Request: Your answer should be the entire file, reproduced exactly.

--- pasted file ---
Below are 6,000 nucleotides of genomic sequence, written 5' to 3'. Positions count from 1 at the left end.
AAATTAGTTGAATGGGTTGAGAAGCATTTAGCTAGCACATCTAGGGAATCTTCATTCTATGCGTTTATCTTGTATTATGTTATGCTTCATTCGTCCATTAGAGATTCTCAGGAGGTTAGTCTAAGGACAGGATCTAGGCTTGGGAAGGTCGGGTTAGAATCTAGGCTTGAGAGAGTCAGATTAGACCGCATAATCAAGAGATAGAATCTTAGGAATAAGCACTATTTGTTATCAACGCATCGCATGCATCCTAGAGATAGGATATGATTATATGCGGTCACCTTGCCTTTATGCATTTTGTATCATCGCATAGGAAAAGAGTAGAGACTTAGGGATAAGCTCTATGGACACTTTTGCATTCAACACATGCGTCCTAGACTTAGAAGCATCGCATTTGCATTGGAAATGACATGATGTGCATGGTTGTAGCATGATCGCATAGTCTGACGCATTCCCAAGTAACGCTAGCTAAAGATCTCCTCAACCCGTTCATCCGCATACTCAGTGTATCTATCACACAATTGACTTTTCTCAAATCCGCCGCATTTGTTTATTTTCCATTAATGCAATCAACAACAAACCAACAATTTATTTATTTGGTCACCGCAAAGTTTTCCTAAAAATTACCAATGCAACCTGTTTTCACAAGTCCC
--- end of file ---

Below are 6,000 nucleotides of genomic sequence, written 5' to 3'. Positions count from 1 at the left end.
AAATTAGTTGAATGGGTTGAGAAGCATTTAGCTAGCACATCTAGGGAATCTTCATTCTATGCGTTTATCTTGTATTATGTTATGCTTCATTCGTCCATTAGAGATTCTCAGGAGGTTAGTCTAAGGACAGGATCTAGGCTTGGGAAGGTCGGGTTAGAATCTAGGCTTGAGAGAGTCAGATTAGACCGCATAATCAAGAGATAGAATCTTAGGAATAAGCACTATTTGTTATCAACGCATCGCATGCATCCTAGAGATAGGATATGATTATATGCGGTCACCTTGCCTTTATGCATTTTGTATCATCGCATAGGAAAAGAGTAGAGACTTAGGGATAAGCTCTATGGACACTTTTGCATTCAACACATGCGTCCTAGACTTAGAAGCATCGCATTTGCATTGGAAATGACATGATGTGCATGGTTGTAGCATGATCGCATAGTCTGACGCATTCCCAAGTAACGCTAGCTAAAGATCTCCTCAACCCGTTCATCCGCATACTCAGTGTATCTATCACACAATTGACTTTTCTCAAATCCGCCGCATTTGTTTATTTTCCATTAATGCAATCAACAACAAACCAACAATTTATTTATTTGGTCACCGCAAAGTTTTCCTAAAAATTACCAATGCAACCTGTTTTCACAAGTCCC